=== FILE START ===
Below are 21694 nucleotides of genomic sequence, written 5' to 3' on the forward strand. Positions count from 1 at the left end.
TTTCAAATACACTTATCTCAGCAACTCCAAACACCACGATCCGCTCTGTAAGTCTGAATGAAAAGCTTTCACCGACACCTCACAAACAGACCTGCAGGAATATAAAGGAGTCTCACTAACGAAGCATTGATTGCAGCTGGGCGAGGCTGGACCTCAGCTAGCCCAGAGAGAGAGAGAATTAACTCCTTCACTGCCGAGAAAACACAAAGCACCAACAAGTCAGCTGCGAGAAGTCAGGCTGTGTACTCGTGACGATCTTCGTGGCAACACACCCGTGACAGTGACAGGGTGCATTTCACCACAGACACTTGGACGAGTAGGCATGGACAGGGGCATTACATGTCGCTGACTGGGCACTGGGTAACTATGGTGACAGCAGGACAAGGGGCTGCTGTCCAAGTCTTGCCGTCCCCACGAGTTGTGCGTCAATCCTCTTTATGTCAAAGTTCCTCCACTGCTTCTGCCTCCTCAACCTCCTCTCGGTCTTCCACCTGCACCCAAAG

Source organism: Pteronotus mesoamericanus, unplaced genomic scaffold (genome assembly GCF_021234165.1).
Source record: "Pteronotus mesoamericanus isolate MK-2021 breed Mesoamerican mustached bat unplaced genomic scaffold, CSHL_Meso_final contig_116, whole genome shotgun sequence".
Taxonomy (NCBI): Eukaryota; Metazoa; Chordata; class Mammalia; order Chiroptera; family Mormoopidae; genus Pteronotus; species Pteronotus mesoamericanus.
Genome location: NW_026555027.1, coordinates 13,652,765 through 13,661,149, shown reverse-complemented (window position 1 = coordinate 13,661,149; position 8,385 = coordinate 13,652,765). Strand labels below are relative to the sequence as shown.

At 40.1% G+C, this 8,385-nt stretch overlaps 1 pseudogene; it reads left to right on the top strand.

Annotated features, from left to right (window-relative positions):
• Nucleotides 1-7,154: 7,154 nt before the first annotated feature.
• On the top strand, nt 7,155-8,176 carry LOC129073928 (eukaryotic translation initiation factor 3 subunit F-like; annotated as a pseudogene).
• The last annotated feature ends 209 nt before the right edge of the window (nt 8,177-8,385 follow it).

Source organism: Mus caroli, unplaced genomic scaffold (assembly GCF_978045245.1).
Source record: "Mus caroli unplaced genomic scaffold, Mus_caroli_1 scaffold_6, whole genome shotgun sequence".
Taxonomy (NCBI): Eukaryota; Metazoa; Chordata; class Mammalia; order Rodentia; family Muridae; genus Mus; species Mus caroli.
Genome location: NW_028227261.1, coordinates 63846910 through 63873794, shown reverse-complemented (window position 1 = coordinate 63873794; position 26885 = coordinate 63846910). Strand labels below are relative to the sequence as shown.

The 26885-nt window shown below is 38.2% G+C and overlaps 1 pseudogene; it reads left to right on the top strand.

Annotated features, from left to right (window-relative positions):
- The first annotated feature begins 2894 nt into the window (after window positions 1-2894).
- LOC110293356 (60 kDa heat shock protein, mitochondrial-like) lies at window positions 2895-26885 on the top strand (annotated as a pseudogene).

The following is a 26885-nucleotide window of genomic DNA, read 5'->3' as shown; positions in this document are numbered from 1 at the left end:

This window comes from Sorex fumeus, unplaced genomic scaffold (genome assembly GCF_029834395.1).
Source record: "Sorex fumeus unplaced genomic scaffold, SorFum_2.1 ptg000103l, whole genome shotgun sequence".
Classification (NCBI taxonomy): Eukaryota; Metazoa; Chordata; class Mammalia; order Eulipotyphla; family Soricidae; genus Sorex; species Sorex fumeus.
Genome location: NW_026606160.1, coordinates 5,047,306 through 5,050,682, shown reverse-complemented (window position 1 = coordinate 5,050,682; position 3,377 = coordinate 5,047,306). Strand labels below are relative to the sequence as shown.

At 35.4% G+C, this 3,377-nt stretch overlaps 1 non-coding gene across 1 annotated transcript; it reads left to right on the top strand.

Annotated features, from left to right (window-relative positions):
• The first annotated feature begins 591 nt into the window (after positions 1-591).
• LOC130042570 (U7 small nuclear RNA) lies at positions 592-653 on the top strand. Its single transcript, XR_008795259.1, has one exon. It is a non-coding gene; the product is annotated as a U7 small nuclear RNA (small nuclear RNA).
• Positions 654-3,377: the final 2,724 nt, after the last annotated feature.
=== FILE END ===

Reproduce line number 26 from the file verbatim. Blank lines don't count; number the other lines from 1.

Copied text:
Annotated features, from left to right (window-relative positions):